I reckon most of us have heard the phrase ‘death by PowerPoint’, referring to those moments when you’d rather just give up than see yet another slide stuffed with burping, animated clip-art. There is another phrase some of us are also familiar with, that’s probably more pernicious – ‘death by spreadsheet’.
Imagine the scenario – a team of analysts and business experts are putting together the requirements for a complex new application. Will they model their business processes using a process modelling tool? They might, but let’s say they don’t in this case, because they don’t have a process modelling tool, and they’re too expensive. Do they use a UML modelling tool, producing activity diagrams and use cases? Probably not – isn’t UML for system designers and developers? How about producing high-level data models in a data modelling tool? I doubt that very much – I haven’t met many business analysts comfortable with producing data models. Okay, what does that leave? By the way, did I mention the need to manage and compare versions of those requirements, and allow several people to update them at the same time? Oh, don’t forget that we need to link those requirements to design artefacts and other stuff, like data models and processes.
Of course, why didn’t I think of it? The perfect solution – let’s use a whopping great Excel spreadsheet, and use SharePoint to manage versioning and sharing. Even better, we’ll develop a set of linked spreadsheets, each one designed for a special task. That’ll do the job, for a while at least, but for how long? What about when person B wants to edit a spreadsheet that person A is working on, so person B takes a copy to work on. Then they store it in their own SharePoint folder. Eventually, there are ten copies spread around various SharePoint folders. Never mind, the cost is still low, isn’t it? We already have licences for Excel and SharePoint. Anyway, I’m sure we can use hyperlinks to connect requirements to other documentation, models, etc. It’s easy to link to another file, and maybe to a bookmark of some kind within a file. But (there’s always a ‘but’) what happens when the name of the file or bookmark changes, or you want to link to more than one of them? Can we see the link from the ‘other’ end? Of course not, that’s not how hyperlinks work. No problem, what we need is another spreadsheet where we duplicate this rats’ nest of connections in a searchable manner.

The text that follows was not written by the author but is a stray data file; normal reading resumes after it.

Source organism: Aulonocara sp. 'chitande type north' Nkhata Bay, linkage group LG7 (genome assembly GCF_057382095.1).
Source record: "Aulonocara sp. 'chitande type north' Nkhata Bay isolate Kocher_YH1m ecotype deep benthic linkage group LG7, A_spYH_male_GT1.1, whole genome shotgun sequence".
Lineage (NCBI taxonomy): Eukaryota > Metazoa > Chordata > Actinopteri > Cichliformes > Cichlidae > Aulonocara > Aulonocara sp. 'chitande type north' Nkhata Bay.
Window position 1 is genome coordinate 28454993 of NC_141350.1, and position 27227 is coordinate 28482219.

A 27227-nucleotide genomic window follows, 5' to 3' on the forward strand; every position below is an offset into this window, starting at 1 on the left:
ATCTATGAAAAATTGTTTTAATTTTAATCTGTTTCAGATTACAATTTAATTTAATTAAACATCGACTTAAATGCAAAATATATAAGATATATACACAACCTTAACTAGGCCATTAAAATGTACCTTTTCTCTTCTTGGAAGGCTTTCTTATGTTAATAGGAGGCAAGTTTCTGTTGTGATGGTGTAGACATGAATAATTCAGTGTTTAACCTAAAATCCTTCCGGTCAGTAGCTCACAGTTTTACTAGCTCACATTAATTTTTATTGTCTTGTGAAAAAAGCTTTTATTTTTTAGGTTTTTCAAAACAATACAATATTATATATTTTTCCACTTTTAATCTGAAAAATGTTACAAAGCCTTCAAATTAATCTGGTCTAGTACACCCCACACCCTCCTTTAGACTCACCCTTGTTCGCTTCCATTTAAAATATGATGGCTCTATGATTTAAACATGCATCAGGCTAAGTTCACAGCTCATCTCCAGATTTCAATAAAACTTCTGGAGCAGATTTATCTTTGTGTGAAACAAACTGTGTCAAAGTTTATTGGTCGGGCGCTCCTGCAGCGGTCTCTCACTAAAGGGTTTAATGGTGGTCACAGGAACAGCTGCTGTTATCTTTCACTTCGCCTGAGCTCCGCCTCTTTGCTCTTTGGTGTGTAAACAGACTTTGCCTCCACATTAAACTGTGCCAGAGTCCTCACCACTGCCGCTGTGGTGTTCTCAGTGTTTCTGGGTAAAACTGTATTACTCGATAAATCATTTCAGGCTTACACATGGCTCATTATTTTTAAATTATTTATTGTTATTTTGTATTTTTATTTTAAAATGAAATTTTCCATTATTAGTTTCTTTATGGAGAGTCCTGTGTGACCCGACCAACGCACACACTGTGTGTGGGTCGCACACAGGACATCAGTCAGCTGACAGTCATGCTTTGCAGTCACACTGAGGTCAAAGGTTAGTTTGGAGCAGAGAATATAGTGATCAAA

It’s pretty low maintenance, just a few hours needed each week, making sure everything connects, and updating that other spreadsheet. After all, it must be cheaper than spending all that money on tools mustn’t it? In one way, it is cheaper – we haven’t spent any money on software. However, we do have a large overhead maintaining all this stuff. Still, we won’t need to maintain it for ever, will we? Once we’ve gone live with the second or third release, we can afford to chuck away all that work, can’t we? It doesn’t matter if we can’t answer future questions like “why did we do it this way, when that isn’t the way the package does it out of the box?”.
It’s ironic, isn’t it? The organisation is in a pickle because we’ve built all these data and process silos over the years, and the solution is to simplify things using a complex package, service-oriented architecture, a combination of both, or something else. So, we’re replacing the organisation’s process and data silos with something that integrates much better, reduces effort and cost, and is less liable to lead to confusion, error, or even jail sentences for those held responsible. How do we manage the design and implementation of this new nirvana? We build our own metadata silos (multiple spreadsheets, data models, etc) which don’t link together, each group develops their own deliverables, and little effort is spent on making sure all these silos connect with each other. I forgot, that’s what spreadsheets are good at, isn’t it? Nope, that’s what integrated tools are good at. After all, isn’t that what we’re giving the business people, a set of integrated tools for managing their business, often to replace their own version of ‘death by spreadsheet’?